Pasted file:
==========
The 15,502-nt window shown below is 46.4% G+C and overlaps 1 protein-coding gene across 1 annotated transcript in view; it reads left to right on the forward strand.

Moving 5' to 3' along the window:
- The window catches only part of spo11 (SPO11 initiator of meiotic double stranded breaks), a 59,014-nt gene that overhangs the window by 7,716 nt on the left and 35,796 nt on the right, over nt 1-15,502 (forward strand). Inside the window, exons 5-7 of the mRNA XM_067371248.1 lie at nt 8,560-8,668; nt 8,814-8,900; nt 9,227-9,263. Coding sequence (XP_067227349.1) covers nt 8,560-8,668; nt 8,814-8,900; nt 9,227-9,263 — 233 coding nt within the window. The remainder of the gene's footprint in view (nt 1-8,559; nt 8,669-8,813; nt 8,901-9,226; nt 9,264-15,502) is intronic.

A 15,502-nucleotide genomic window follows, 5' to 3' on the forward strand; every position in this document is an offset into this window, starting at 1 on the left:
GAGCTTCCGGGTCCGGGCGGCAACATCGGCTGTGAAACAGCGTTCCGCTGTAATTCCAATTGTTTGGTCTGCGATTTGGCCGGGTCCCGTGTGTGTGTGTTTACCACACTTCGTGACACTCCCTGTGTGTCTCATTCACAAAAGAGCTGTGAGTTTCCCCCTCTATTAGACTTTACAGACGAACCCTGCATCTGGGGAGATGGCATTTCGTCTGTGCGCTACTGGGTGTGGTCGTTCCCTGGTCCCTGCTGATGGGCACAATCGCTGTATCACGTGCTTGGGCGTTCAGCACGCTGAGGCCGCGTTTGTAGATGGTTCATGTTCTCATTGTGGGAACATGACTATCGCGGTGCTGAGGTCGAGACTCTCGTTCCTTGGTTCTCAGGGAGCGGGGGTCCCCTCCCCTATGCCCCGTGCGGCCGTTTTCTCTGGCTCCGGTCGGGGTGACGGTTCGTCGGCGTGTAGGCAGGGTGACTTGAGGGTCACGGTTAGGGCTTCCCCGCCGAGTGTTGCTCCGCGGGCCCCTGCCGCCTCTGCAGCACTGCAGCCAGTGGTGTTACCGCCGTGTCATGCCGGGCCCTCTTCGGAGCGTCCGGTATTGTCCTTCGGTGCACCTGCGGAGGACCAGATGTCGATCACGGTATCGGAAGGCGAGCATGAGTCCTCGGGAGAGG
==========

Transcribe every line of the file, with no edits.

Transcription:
The 15,502-nt window shown below is 46.4% G+C and overlaps 1 protein-coding gene across 1 annotated transcript in view; it reads left to right on the forward strand.

Moving 5' to 3' along the window:
- The window catches only part of spo11 (SPO11 initiator of meiotic double stranded breaks), a 59,014-nt gene that overhangs the window by 7,716 nt on the left and 35,796 nt on the right, over nt 1-15,502 (forward strand). Inside the window, exons 5-7 of the mRNA XM_067371248.1 lie at nt 8,560-8,668; nt 8,814-8,900; nt 9,227-9,263. Coding sequence (XP_067227349.1) covers nt 8,560-8,668; nt 8,814-8,900; nt 9,227-9,263 — 233 coding nt within the window. The remainder of the gene's footprint in view (nt 1-8,559; nt 8,669-8,813; nt 8,901-9,226; nt 9,264-15,502) is intronic.

A 15,502-nucleotide genomic window follows, 5' to 3' on the forward strand; every position in this document is an offset into this window, starting at 1 on the left:
GAGCTTCCGGGTCCGGGCGGCAACATCGGCTGTGAAACAGCGTTCCGCTGTAATTCCAATTGTTTGGTCTGCGATTTGGCCGGGTCCCGTGTGTGTGTGTTTACCACACTTCGTGACACTCCCTGTGTGTCTCATTCACAAAAGAGCTGTGAGTTTCCCCCTCTATTAGACTTTACAGACGAACCCTGCATCTGGGGAGATGGCATTTCGTCTGTGCGCTACTGGGTGTGGTCGTTCCCTGGTCCCTGCTGATGGGCACAATCGCTGTATCACGTGCTTGGGCGTTCAGCACGCTGAGGCCGCGTTTGTAGATGGTTCATGTTCTCATTGTGGGAACATGACTATCGCGGTGCTGAGGTCGAGACTCTCGTTCCTTGGTTCTCAGGGAGCGGGGGTCCCCTCCCCTATGCCCCGTGCGGCCGTTTTCTCTGGCTCCGGTCGGGGTGACGGTTCGTCGGCGTGTAGGCAGGGTGACTTGAGGGTCACGGTTAGGGCTTCCCCGCCGAGTGTTGCTCCGCGGGCCCCTGCCGCCTCTGCAGCACTGCAGCCAGTGGTGTTACCGCCGTGTCATGCCGGGCCCTCTTCGGAGCGTCCGGTATTGTCCTTCGGTGCACCTGCGGAGGACCAGATGTCGATCACGGTATCGGAAGGCGAGCATGAGTCCTCGGGAGAGG